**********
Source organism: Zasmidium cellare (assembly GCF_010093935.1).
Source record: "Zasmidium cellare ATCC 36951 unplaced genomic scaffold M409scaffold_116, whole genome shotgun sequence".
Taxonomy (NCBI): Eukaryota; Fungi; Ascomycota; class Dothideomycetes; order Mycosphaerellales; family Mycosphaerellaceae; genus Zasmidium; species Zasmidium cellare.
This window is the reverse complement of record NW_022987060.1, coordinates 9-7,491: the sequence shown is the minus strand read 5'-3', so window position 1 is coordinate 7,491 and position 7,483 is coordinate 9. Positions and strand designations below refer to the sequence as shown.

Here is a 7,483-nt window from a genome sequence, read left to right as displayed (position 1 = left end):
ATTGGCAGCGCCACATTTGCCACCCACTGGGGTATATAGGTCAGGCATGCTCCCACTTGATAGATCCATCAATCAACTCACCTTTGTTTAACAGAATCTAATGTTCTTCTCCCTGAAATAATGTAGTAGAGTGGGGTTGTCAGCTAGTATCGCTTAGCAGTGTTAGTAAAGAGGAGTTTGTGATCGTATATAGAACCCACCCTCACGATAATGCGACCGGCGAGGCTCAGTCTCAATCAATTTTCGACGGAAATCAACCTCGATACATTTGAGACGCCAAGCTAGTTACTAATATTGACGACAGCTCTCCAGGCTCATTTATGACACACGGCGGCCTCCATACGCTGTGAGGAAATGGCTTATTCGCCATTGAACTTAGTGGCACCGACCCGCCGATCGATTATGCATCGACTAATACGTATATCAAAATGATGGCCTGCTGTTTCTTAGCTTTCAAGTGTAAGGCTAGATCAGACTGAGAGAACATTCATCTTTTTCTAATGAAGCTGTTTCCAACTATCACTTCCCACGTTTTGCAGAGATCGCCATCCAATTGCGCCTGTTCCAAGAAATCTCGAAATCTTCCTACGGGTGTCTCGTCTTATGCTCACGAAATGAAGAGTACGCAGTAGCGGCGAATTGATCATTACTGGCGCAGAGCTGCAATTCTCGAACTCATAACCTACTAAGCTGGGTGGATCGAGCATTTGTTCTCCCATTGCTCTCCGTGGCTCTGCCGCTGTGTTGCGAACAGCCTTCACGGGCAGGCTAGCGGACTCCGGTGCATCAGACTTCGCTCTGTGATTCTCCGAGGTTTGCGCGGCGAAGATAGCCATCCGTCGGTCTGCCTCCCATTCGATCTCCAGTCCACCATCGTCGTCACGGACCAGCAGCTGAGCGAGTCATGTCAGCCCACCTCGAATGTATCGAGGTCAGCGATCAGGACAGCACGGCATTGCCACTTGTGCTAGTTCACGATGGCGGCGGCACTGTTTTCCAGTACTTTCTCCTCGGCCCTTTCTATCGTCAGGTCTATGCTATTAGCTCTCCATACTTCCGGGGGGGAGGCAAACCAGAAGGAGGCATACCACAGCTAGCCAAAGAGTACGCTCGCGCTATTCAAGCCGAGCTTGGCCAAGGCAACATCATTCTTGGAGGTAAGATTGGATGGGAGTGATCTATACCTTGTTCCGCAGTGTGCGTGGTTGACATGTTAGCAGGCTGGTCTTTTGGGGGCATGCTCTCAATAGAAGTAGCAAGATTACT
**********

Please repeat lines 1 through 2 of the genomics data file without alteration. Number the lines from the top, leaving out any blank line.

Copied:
Source organism: Zasmidium cellare (assembly GCF_010093935.1).
Source record: "Zasmidium cellare ATCC 36951 unplaced genomic scaffold M409scaffold_116, whole genome shotgun sequence".